As colder weather arrived in much of the U.S., construction’s December unemployment rate rose to 7.4% from November’s 5.7% but still was an improvement over the year-earlier 7.5%, the Labor Dept. has reported.
The federal Bureau of Labor Statistics’ latest monthly employment report, released on Jan. 6, also showed that construction lost 3,000 jobs in December, compared with November, but gained 102,000 year over year.
Ken Simonson, Associated General Contractors of America chief economist, said in a statement that the BLS report sends "mixed signals" about the industry. He added, "Although a dip in employment might normally be a sign of declining demand, in this case the industry is raising wages and taking other steps to attract and retain workers."
Simonson noted that average hourly earnings were up 3% in the past year, to $28.42 per hour, and recently have been increasing at their fastest annual rate since 2009. He said that trend signals that contractors want to add workers.
Anirban Basu, Associated Builders and Contractors chief economist, said in a statement that construction firms are having trouble finding qualified workers. "Accordingly," Basu said, "many construction firms are required to do more with fewer people, which should eventually show up in construction productivity data that reflect the amount of output generated by the average worker on a per-hour-worked basis.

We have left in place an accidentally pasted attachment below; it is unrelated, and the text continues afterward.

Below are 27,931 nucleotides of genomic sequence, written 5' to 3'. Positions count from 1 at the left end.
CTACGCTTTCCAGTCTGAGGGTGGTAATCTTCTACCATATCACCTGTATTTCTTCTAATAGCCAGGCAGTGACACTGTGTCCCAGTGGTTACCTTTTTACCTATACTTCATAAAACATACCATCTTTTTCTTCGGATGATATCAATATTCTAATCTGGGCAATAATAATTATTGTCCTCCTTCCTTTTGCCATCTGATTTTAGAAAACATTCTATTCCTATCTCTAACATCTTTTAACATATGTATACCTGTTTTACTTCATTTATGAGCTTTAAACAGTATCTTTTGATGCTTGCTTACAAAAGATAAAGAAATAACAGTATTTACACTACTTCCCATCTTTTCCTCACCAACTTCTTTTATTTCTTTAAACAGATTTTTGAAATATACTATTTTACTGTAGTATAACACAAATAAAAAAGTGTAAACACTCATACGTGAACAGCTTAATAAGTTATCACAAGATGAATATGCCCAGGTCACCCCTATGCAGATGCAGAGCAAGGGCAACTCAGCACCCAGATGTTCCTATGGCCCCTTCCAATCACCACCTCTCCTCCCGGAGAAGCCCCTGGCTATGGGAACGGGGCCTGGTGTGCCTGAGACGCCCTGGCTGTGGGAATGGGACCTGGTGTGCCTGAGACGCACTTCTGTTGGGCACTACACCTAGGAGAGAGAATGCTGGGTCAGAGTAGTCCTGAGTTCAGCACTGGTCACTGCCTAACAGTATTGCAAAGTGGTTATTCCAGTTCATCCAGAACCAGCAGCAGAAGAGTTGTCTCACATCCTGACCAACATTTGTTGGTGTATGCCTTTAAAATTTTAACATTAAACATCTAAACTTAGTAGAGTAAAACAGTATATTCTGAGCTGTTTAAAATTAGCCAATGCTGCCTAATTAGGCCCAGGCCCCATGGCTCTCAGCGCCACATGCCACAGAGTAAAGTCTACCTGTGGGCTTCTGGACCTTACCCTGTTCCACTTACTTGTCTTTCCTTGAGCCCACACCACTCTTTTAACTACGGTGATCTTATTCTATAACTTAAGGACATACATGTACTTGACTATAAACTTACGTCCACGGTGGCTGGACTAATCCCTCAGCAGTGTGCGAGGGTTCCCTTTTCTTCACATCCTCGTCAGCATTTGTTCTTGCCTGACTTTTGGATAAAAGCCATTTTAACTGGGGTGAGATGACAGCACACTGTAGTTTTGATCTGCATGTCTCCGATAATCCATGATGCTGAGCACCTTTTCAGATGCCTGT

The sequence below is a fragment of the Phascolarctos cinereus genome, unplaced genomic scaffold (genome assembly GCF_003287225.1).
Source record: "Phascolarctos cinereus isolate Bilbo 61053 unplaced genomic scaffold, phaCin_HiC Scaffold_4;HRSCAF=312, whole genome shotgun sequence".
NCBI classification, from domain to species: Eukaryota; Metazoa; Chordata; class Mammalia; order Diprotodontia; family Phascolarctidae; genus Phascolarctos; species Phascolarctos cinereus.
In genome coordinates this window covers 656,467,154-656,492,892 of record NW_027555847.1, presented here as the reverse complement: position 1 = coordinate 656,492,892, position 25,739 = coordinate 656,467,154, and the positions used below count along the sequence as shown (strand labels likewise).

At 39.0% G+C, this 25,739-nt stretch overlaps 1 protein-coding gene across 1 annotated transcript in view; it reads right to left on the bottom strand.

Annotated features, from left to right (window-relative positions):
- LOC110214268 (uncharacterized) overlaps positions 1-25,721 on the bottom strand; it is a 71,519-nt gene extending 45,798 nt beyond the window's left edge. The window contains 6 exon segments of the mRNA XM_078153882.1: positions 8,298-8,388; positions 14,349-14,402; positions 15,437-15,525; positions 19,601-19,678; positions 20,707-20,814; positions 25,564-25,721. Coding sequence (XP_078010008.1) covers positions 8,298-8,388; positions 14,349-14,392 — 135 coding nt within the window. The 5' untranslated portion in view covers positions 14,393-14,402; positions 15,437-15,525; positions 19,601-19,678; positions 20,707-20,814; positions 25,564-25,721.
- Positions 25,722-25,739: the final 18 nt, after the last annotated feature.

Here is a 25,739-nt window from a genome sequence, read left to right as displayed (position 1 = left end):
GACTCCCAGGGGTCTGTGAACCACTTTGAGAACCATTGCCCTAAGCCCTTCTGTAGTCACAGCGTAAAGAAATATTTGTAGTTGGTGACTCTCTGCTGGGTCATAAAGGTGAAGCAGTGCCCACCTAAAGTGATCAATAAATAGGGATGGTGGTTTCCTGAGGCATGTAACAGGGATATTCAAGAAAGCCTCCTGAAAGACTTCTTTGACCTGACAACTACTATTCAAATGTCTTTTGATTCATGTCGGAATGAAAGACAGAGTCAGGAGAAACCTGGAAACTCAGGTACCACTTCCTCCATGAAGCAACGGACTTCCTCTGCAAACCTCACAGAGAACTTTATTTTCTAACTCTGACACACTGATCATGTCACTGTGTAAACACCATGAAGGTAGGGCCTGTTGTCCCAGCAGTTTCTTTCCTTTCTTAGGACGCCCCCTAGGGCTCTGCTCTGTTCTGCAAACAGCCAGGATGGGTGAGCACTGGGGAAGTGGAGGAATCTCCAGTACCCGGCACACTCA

The BLS unemployment rates aren’t adjusted for seasonal variations. The volume of construction work tends to decline, and the industry’s jobless rate climbs, as temperatures fall in large parts of the country.
The BLS report’s monthly jobs figures, which are seasonally adjusted, show that residential specialty trade contractors added 11,700 positions, but those gains were outweighed by losses in all other industry segments.
Heavy-civil engineering construction posted the largest decline, shedding 8,900 jobs.
Nonresidential specialty trades and buildings construction each saw their workforce shrink by 3,200 positions.
Basu said, "The significant number of jobs lost in the heavy and civil engineering segment indicates that U.S. spending on infrastructure remains low." He added, "For much of the year, the level of spending in publicly financed segment was stuck in reverse, and [the BLS] data indicate that increased investment in the shared built environment is much needed."
BLS also reported that the overall U.S. unemployment rate edged up to 4.7% from November’s 4.6%, despite a gain of 156,000 jobs during the month.
Story updated 1:52 pm 1/6/17 with industry economists' comments.